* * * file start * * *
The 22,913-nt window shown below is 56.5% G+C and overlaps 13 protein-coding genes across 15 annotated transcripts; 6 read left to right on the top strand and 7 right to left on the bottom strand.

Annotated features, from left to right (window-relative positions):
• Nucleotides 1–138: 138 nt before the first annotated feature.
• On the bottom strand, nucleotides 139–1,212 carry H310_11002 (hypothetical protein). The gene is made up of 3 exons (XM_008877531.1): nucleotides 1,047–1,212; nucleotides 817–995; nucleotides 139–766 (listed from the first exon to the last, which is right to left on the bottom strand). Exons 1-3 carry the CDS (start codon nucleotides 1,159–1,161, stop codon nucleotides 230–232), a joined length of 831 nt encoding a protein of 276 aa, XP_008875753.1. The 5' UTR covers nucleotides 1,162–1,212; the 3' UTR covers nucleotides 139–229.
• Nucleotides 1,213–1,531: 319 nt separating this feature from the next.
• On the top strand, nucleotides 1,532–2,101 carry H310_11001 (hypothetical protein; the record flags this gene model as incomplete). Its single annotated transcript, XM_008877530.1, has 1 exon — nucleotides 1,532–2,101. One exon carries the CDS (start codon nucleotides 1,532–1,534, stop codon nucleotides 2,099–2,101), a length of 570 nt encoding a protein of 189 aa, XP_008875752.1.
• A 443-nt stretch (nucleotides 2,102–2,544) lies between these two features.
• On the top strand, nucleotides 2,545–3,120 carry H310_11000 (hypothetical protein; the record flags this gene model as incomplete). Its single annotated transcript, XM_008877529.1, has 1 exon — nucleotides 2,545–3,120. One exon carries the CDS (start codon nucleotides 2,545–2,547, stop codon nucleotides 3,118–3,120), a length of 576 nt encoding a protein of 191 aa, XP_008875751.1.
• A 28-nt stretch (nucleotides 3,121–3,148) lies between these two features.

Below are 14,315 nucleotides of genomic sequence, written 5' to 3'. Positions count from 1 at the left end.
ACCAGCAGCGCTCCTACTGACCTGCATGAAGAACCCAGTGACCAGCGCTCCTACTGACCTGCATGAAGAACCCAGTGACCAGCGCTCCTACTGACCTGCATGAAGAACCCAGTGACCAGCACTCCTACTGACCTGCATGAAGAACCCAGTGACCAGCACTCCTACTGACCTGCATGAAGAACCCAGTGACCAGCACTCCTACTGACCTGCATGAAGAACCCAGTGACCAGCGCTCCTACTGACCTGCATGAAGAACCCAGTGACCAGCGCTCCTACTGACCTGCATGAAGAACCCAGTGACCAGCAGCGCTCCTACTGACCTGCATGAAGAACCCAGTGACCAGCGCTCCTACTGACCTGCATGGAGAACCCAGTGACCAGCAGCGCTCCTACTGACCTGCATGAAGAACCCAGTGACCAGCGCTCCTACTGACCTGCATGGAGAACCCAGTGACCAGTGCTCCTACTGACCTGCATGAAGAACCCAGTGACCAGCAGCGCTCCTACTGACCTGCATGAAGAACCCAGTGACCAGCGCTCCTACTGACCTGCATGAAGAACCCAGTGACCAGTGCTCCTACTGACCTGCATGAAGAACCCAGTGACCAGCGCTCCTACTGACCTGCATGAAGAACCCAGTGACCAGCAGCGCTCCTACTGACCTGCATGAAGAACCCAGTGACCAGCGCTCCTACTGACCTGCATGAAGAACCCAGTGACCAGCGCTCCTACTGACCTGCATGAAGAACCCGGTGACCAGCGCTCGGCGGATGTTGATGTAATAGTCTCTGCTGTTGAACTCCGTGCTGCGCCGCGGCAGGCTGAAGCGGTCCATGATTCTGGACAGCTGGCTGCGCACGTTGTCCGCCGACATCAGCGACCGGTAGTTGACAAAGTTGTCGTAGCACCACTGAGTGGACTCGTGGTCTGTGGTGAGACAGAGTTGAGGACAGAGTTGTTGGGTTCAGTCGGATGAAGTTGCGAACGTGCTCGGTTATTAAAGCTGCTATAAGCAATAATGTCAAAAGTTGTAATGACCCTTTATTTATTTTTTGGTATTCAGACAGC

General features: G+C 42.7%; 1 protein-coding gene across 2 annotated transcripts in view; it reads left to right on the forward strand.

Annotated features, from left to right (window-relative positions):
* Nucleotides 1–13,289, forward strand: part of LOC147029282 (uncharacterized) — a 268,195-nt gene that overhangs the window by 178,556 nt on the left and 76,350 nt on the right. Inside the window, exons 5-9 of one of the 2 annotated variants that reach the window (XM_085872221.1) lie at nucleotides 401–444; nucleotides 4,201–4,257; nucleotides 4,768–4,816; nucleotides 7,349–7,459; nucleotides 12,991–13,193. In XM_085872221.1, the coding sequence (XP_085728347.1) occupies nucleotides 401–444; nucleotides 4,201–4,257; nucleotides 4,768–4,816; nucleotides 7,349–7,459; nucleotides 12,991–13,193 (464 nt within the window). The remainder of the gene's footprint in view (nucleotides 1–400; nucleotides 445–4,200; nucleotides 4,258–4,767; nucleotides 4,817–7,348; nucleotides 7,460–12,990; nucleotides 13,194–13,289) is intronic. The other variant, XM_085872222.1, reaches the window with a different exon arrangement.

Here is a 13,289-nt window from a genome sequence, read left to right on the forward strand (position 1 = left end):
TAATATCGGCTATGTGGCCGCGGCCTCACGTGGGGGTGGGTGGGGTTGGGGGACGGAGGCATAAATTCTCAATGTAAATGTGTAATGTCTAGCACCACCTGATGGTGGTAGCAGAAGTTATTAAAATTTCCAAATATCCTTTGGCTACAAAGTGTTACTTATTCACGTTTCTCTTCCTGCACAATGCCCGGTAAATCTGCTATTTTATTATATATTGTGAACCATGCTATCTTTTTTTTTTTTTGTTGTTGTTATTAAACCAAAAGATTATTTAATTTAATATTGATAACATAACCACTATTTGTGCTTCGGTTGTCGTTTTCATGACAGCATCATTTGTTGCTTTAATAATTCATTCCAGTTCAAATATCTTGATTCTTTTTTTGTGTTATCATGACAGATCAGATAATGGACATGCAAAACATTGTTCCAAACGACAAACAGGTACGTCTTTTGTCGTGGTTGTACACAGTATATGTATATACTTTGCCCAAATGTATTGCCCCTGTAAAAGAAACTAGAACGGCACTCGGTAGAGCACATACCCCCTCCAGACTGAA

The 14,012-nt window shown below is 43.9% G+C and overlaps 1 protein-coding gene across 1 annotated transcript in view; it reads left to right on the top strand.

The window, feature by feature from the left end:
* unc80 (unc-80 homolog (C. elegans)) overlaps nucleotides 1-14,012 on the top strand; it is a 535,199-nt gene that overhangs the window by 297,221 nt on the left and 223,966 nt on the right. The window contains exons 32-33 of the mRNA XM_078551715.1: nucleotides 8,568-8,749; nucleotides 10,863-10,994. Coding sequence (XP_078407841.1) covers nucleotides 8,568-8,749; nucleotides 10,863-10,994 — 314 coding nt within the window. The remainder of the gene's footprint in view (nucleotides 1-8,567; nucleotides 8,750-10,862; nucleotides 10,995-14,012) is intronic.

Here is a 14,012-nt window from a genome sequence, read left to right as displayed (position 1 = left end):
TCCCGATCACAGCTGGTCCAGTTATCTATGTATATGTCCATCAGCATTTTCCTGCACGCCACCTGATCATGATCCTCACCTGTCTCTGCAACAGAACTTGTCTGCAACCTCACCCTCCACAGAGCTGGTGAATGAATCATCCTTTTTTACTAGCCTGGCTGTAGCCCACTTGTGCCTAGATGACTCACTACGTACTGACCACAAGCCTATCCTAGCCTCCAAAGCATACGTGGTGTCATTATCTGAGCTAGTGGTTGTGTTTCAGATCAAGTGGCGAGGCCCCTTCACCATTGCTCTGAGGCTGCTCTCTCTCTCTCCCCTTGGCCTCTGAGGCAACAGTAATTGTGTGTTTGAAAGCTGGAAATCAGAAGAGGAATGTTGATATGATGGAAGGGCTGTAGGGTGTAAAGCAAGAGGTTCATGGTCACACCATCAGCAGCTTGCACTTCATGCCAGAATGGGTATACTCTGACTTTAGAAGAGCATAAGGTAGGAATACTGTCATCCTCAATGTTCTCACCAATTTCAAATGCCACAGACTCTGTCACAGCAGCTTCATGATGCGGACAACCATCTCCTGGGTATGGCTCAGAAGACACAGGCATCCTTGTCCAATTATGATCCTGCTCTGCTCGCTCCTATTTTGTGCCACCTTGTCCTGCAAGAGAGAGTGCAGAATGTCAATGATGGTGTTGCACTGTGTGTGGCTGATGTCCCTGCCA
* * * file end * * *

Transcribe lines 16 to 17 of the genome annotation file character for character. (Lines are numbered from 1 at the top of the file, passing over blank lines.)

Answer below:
TAATATCGGCTATGTGGCCGCGGCCTCACGTGGGGGTGGGTGGGGTTGGGGGACGGAGGCATAAATTCTCAATGTAAATGTGTAATGTCTAGCACCACCTGATGGTGGTAGCAGAAGTTATTAAAATTTCCAAATATCCTTTGGCTACAAAGTGTTACTTATTCACGTTTCTCTTCCTGCACAATGCCCGGTAAATCTGCTATTTTATTATATATTGTGAACCATGCTATCTTTTTTTTTTTTTGTTGTTGTTATTAAACCAAAAGATTATTTAATTTAATATTGATAACATAACCACTATTTGTGCTTCGGTTGTCGTTTTCATGACAGCATCATTTGTTGCTTTAATAATTCATTCCAGTTCAAATATCTTGATTCTTTTTTTGTGTTATCATGACAGATCAGATAATGGACATGCAAAACATTGTTCCAAACGACAAACAGGTACGTCTTTTGTCGTGGTTGTACACAGTATATGTATATACTTTGCCCAAATGTATTGCCCCTGTAAAAGAAACTAGAACGGCACTCGGTAGAGCACATACCCCCTCCAGACTGAA

The 14,012-nt window shown below is 43.9% G+C and overlaps 1 protein-coding gene across 1 annotated transcript in view; it reads left to right on the top strand.